Tuesday, August 28, 2012


1/2 Rum (1 1/2 oz Old Ipswich Tavern Style)
1/6 Apricot Liqueur (1/2 oz Rothman & Winter)
1/6 Sweet Vermouth (1/2 oz Cocchi)
1/6 Lemon Juice (1/2 oz)

Shake with ice and strain into a cocktail glass.
After the Barefoot in the Dark, I decided to make the Superior from William Boothby's 1934 The World's Drinks and How To Mix Them. The drink reminded me of a less citrussy and more grape Periodista so I was definitely intrigued. For a rum, I reached for my new purchase of a local rum made up on the North Shore of Massachusetts, namely Turkey Shore Distilleries' Old Ipswich Tavern Style Rum (they also make a white rum as well). The rum had garnered a lot of praise from reviewers as well as local picky spirits mavens like Deep Ellum's Max Toste, so I gave the rum a chance without having tasted it. Here are my tasting notes:
Old Ipswich Tavern Style Rum
• Aroma: caramel, toffee, butterscotch
• Sip: sweet and rich
• Swallow: some heat, butterscotch, and spice notes that included something almost clove-like
Once mixed, the Superior presented the rum's butterscotch aroma along with the apricot and a hint of citrus. The rum's caramel came through on the sip where it played well with the lemon and the vermouth's grape. Finally, the rum showcased its toffee flavors beside the liqueur's apricot. Overall, I really like this rum, but it was a bit too rich and overwhelming for this recipe; I can definitely see why Max uses this rum in an Old Fashioned along with dashes of Pierre Ferrand Curaçao and bitters at Deep Ellum.


Alex said...

Saw this in my RSS feed and, being on a rum kick recently, thought I'd give it a try. Here's what I found:

Dark yellow, cloudy gold appearance and light nose with the apricot and lemon giving the cocktail a predominantly sweet, citrusy aroma with just a hint of funk from the rum. The sip is sweet with apricot and lemon dominant and the swallow and finish give way to more sour citrus. It’s a very light cocktail, and the rum is really hard to detect, as is the sweet vermouth which, as in many other cocktails, is here less for direct taste and more for the deeper sweetness it contributes. As the cocktail warms a bit, the flavor profile basically stays the same, with less sour on the finish and more fully developed apricot. Although I enjoy this recipe, and find it to be an excellent showcase for the apricot liqueur (seriously, this is really a wonderful showcase for a terrific spirit that I sadly rarely use) I would like more rum flavor. I’ll try this again tomorrow with Appleton Estate VX and see if it gives the stronger rum flavor I am looking for in this cocktail.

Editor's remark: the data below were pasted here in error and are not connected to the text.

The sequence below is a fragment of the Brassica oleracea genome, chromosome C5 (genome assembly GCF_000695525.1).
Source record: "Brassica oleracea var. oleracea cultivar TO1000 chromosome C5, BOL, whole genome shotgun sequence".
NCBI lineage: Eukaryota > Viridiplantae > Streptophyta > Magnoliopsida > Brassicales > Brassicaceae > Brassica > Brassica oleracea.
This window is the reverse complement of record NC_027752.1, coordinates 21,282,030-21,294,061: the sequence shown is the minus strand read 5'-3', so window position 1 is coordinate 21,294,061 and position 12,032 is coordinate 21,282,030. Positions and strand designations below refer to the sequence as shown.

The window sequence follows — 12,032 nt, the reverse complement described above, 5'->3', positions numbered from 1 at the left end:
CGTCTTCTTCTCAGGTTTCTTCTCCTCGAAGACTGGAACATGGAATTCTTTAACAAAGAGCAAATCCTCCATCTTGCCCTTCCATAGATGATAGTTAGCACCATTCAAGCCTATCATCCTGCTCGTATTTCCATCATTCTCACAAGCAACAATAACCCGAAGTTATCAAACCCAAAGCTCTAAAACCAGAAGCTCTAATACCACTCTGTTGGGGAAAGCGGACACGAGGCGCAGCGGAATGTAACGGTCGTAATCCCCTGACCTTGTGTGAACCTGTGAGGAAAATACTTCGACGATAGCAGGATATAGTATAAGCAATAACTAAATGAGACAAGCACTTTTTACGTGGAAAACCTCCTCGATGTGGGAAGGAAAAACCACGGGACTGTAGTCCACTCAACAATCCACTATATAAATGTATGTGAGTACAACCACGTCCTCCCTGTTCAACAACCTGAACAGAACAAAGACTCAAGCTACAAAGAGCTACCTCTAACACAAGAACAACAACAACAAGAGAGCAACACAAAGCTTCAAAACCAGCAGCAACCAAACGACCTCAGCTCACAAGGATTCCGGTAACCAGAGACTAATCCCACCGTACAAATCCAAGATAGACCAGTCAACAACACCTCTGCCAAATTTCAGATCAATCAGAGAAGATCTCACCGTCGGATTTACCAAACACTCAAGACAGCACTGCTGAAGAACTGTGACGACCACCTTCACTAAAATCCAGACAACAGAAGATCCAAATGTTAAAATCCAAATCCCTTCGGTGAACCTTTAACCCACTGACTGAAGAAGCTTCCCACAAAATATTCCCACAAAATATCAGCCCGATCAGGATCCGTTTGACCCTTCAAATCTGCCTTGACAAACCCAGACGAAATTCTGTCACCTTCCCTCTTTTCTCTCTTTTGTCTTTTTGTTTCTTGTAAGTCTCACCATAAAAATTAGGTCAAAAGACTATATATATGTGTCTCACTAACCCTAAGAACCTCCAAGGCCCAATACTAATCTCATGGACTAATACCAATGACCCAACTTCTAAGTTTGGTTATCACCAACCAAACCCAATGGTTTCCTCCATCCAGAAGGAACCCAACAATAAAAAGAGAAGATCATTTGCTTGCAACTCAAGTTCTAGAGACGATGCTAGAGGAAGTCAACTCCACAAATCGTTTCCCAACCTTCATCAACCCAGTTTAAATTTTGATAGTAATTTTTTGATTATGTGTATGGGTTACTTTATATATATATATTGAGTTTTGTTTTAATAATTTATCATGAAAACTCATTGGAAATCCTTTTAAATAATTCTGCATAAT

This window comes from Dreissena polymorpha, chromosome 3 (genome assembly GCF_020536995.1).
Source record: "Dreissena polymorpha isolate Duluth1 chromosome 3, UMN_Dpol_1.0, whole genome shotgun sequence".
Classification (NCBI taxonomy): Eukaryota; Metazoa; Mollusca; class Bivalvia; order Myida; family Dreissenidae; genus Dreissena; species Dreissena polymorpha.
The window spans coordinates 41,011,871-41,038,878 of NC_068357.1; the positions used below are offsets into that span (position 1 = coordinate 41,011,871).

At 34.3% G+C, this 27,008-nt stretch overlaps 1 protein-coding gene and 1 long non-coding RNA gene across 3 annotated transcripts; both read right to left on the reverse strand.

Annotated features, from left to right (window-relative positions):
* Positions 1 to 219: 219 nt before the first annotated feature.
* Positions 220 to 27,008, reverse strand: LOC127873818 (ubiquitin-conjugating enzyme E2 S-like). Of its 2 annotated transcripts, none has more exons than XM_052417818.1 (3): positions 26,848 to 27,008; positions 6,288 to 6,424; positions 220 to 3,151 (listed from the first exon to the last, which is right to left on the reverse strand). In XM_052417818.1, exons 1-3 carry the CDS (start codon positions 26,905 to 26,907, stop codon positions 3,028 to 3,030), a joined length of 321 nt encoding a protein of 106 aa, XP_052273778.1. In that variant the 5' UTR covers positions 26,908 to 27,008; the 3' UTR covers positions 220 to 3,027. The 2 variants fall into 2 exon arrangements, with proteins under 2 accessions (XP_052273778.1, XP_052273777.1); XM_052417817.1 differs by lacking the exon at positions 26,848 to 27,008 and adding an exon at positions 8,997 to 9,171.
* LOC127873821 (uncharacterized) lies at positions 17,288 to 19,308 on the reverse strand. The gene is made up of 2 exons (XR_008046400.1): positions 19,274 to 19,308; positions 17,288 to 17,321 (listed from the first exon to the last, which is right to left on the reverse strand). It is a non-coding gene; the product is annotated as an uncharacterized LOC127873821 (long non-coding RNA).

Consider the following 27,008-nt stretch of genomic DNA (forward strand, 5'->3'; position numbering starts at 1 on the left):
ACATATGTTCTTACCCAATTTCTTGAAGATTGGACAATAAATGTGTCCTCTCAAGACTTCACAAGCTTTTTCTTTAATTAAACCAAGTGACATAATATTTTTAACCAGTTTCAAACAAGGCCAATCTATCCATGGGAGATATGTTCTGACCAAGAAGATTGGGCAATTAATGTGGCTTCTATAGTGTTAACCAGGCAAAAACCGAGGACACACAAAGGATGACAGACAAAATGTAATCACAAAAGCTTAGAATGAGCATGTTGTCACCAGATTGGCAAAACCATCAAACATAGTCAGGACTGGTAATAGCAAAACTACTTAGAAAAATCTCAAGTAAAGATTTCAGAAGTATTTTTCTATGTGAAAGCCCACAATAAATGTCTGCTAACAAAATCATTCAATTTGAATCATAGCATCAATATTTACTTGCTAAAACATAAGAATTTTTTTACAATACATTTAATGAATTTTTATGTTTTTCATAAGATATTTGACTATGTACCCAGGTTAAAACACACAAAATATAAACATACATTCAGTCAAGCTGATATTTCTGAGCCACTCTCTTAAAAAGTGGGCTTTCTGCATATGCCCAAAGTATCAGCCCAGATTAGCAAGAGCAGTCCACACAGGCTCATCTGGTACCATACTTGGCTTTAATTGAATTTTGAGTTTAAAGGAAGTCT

As always, love y'all's blog!

frederic said...

Nice tasting notes! What rum did you use by the way?

I'm still pondering what would work best here? A softer rhum agricole, a flavorful white like Banks, or something smooth and aged (but not over barreled) like the Appleton you suggested.

Alex said...

I went with my standard Cruzan white, which, as I mentioned, seemed too lite. Maybe it would be rummier if I just upped the rum to 2 ounces :)

The rhum agricole is an interesting idea. I have a bottle of Depaz, which is fairly dry (and thoroughly wonderful) and I wonder if it would play nicely against the sweetness of the apricot and vermouth. Also worth thinking about is whether this wouldn't be a good recipe to sub in a reposado. Tequila, citrus liqueur, and sour and sweet components...those work in a margarita pretty well :) That said, I'll use the VX tonight and see what happens. Unfortunately, I've never had Banks, despite reading a goo deal of praise about it. Haven't seen it anywhere in the DC area.

frederic said...

Banks is pricy although the price has come down from the mid-$30s to the high $20s since it was launched.

Still waiting for Denizen Rum to reach my state -- it's a Trinidad with some Jamaican that apparently retails for $16. Also Plantation 3 Star White is out but that's in the low $30s range (which is odd since some of the plantation rums like the 5 year Barbados can be had for $17).

The problem I find with most whites are that they're overstripped and not very distinctive or overflavored (J.Wray & Nephew or many rhum agricoles like JM). The middle ground is hard to find.

Alex said...

UPDATE: Interesting to see how the rum choice can completely change this drink. Using the darker Appleton Estate VX turns this completely into a rum drink, with the rum slightly more dominant on the nose and the full spectrum of the taste, from sip to swallow, is rum forward. To be fair, the apricot is always present as a strong supporting player, giving this drink a nice hit of complexity, while the lemon juice provides a bit of bitterness on the swallow and especially the finish. With a stronger rum, this is really two different cocktails, the light rum resulting in a showcase for the apricot liqueur, and the Appleton resulting in a delicious rum cocktail. BOth drinks however, are very good in their own right. It’s hard for me to say which I prefer, but I suppose if pressed, I’d have to go with the version using Appleton, simply because I enjoy a well-crafted rum cocktail.